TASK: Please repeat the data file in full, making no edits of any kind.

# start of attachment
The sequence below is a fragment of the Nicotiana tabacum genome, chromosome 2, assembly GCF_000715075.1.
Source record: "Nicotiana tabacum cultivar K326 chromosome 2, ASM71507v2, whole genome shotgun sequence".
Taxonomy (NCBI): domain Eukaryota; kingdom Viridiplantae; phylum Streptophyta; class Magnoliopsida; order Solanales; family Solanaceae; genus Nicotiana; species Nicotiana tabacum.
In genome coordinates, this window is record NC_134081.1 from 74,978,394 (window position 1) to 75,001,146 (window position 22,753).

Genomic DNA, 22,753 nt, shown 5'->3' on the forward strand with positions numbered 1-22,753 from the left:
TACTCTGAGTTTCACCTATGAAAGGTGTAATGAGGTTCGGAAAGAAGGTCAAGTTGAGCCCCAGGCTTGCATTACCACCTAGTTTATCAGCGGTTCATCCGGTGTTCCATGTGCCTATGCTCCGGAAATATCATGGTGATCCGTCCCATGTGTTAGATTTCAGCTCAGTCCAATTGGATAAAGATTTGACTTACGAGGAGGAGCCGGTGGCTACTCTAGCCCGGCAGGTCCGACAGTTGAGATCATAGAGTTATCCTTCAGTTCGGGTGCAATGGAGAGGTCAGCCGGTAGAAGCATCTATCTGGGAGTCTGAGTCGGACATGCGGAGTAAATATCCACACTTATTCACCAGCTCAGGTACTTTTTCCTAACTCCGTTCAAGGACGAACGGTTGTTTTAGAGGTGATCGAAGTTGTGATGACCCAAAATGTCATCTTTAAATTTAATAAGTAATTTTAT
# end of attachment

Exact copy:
The sequence below is a fragment of the Nicotiana tabacum genome, chromosome 2, assembly GCF_000715075.1.
Source record: "Nicotiana tabacum cultivar K326 chromosome 2, ASM71507v2, whole genome shotgun sequence".
Taxonomy (NCBI): domain Eukaryota; kingdom Viridiplantae; phylum Streptophyta; class Magnoliopsida; order Solanales; family Solanaceae; genus Nicotiana; species Nicotiana tabacum.
In genome coordinates, this window is record NC_134081.1 from 74,978,394 (window position 1) to 75,001,146 (window position 22,753).

Genomic DNA, 22,753 nt, shown 5'->3' on the forward strand with positions numbered 1-22,753 from the left:
TACTCTGAGTTTCACCTATGAAAGGTGTAATGAGGTTCGGAAAGAAGGTCAAGTTGAGCCCCAGGCTTGCATTACCACCTAGTTTATCAGCGGTTCATCCGGTGTTCCATGTGCCTATGCTCCGGAAATATCATGGTGATCCGTCCCATGTGTTAGATTTCAGCTCAGTCCAATTGGATAAAGATTTGACTTACGAGGAGGAGCCGGTGGCTACTCTAGCCCGGCAGGTCCGACAGTTGAGATCATAGAGTTATCCTTCAGTTCGGGTGCAATGGAGAGGTCAGCCGGTAGAAGCATCTATCTGGGAGTCTGAGTCGGACATGCGGAGTAAATATCCACACTTATTCACCAGCTCAGGTACTTTTTCCTAACTCCGTTCAAGGACGAACGGTTGTTTTAGAGGTGATCGAAGTTGTGATGACCCAAAATGTCATCTTTAAATTTAATAAGTAATTTTAT